Gary Conkling Life Notes

Mostly whimsical reflections on life

Another Convict in Congress

Rep. Michael Grimm, who pleaded guilty last week to felony tax evasion after winning election to a third term, has his priorities straight. He plans to stay in Congress for as long as he can before going to jail.

Michael GrimmEven though Grimm copped to a single felony count, prosecutors in the case say the New York Republican signed a statement “admitting to the conduct underlying every charge filed against him.” The original 20-count indictment was quite a list.

“Michael Grimm has now publicly admitted that he hired unauthorized workers whom he paid ‘off the books’ in cash, took deliberate steps to obstruct the federal and state governments from collecting taxes he properly owed, cheated New York State out of workers’ compensation insurance premiums, caused numerous false business and personal tax returns to be filed for several years, and lied under oath to cover up his crimes,” according to the U.S. Attorney in the Eastern District of New York.

Many guilty parties insist on their innocence and only make jailhouse confessions after they are convicted. Grimm told voters in his congressional district he was the victim of a political witch hunt and waited to admit his guilt until he was safely back in the Big House.

Even though some Republicans say Grimm should go, House Speaker John Boehner told reporters he isn’t pushing his GOP colleague out the window, at least just yet. Boehner said he is giving Grimm time over the holidays to chill out at home. Most people with a rap sheet like Grimm’s would be chilling out in homes with bars, armed guards and an industrial-zized laundry. And remember Grimm is the guy who threatened to throw a reporter over the railing in the Capitol.

Boehner has had quite a bit of recent experience dealing with wayward colleagues.

Louisiana Congressman Vance McAllister was caught on camera smooching a female staffer. McAllister’s constituents saved Boehner the trouble of a messy situation by ousting the kissing congressman in this year’s Republican primary.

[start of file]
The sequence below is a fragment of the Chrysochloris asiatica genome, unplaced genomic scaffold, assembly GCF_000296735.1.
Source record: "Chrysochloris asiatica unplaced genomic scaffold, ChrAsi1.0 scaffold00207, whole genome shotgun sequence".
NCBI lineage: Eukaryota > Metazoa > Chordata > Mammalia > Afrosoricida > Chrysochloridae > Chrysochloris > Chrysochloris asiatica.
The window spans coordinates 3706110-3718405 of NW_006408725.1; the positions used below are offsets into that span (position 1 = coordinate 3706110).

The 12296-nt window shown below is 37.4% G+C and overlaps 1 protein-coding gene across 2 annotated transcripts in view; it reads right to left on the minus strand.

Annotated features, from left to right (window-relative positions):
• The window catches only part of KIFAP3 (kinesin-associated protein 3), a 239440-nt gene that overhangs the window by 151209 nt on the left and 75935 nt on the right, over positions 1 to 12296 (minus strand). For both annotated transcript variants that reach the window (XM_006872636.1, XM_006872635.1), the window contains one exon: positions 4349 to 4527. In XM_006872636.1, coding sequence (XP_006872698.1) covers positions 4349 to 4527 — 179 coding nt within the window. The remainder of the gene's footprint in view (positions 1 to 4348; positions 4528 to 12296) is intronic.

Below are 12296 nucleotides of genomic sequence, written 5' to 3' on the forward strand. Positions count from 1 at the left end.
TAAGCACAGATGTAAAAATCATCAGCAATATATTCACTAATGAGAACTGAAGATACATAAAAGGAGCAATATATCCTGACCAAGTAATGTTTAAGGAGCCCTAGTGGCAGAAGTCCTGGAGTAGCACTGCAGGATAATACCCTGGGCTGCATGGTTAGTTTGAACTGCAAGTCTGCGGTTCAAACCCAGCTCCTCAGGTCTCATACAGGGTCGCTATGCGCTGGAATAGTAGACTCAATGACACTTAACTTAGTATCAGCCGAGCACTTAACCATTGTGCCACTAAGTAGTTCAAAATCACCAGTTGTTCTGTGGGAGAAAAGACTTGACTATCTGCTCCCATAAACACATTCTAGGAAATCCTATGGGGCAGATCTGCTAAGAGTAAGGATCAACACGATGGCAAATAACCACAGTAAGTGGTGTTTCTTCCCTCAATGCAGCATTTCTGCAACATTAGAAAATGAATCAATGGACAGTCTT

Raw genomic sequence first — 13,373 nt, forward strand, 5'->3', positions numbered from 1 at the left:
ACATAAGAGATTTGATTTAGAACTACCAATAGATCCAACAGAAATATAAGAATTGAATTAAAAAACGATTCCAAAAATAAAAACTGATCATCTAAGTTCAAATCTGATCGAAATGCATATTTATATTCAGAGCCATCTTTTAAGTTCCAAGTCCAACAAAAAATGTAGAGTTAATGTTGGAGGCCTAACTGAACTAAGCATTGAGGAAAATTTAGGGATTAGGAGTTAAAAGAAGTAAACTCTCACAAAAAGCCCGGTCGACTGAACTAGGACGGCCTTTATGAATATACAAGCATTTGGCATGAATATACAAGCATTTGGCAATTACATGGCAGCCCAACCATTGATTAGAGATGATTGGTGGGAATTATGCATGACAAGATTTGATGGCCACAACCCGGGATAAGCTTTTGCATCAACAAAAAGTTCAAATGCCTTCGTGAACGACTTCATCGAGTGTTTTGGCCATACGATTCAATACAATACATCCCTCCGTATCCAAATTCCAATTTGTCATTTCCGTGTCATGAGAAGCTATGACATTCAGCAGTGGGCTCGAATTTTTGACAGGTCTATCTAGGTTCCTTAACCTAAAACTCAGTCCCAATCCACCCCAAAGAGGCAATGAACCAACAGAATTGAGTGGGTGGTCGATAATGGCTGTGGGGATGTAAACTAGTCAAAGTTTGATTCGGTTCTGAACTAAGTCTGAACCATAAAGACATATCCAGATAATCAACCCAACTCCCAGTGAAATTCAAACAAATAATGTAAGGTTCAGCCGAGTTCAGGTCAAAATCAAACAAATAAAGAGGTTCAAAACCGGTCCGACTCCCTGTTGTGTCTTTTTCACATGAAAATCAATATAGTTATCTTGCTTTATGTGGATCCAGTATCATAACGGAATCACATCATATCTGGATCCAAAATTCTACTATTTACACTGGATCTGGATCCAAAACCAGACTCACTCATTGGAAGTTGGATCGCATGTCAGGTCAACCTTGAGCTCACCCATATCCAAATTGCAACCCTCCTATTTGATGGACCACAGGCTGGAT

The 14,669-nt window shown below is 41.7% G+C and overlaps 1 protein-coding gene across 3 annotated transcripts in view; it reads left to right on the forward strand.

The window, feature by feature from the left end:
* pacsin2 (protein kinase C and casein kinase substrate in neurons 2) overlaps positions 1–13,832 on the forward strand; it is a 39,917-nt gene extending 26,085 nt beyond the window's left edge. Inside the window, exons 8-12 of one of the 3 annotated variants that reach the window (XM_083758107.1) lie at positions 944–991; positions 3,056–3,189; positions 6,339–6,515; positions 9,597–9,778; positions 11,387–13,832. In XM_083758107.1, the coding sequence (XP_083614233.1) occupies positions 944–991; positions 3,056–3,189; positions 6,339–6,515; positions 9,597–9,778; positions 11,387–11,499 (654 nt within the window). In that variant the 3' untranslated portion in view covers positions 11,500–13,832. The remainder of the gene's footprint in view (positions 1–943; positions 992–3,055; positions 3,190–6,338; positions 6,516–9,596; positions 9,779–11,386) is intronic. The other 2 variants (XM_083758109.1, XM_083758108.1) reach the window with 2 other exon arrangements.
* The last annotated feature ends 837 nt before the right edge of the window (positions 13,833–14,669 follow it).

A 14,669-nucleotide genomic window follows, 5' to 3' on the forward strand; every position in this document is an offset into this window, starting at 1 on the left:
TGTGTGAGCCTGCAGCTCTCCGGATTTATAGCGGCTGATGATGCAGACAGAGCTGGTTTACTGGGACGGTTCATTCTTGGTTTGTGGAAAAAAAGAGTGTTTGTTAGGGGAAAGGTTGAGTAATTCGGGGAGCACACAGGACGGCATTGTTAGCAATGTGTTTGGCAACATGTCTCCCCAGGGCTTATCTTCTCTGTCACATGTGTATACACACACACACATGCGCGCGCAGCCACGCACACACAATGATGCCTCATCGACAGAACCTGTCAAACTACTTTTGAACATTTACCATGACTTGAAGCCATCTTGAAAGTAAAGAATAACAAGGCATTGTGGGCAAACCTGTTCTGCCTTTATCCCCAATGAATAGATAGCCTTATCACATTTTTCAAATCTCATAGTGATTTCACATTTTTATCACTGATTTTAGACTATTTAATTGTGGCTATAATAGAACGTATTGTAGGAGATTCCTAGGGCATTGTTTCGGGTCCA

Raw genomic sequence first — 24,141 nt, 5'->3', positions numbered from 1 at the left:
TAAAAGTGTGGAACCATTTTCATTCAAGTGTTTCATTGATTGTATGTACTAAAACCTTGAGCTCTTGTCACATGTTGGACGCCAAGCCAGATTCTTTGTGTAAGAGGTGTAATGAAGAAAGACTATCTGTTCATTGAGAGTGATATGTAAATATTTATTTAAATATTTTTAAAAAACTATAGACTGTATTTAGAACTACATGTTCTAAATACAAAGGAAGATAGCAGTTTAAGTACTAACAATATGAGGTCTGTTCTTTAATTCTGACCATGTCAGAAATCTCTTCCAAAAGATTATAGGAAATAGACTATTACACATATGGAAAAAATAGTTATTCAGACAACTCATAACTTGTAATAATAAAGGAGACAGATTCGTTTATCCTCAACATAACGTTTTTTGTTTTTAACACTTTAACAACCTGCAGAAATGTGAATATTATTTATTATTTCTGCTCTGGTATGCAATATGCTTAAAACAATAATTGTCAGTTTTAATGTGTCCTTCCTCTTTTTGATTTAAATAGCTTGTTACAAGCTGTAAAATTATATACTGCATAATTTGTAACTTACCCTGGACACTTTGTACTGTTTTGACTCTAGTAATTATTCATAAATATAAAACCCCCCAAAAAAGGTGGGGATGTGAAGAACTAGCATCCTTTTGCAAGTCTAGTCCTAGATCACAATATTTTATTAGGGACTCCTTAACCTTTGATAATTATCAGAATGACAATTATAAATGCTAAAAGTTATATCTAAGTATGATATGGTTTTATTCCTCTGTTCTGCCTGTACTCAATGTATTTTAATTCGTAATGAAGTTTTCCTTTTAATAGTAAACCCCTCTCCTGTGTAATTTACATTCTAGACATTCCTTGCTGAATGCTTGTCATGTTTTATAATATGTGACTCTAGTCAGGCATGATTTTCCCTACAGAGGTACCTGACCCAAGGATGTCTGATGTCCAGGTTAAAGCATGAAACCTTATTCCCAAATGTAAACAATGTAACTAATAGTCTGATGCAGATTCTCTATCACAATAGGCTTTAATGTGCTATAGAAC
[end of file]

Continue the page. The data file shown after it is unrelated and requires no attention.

Last January, Florida Congressman Trey Radel resigned following a sting operation during which he purchased cocaine from a cop. Turns out the resignation didn’t come until word leaked out about the sting. Nobody in the GOP leadership apparently asked him to quit.

Grimm may still face the wrath of his indignant congressional brethren, especially if Democrats and the news media make a big deal about someone serving in Congress instead of Sing Sing. In that case, pressure could build in the cloakroom that forces Grimm out the door, at least of the cloakroom.

It’s conceivable the House could expel Grimm. Democratic Ohio Congressman Jim Traficent was expelled in 2002 after his conviction on 10 felony counts, including bribery. He also didn’t see what all the fuss was about.

Democrats don’t exactly have clean hands when it comes to overlooking miscreant colleagues who stretched or broke the law. So maybe Grimm figures if Republicans reject him, he can always switch parties.

Worthy of note is that Grimm pleaded guilty on the same day the House Ethics Committee reminded its congressional flock of required ethics training. It could be an opportunity for Grimm to shine by providing first-hand insight on lying to constituents, wire fraud, income tax evasion and hiring illegal immigrants.

Of course, giving illegal immigrants a path to legitimacy may get Grimm in political trouble with the House Republican Conference. That’s the kind of problem that can lead to a real trouble.

 

 

 

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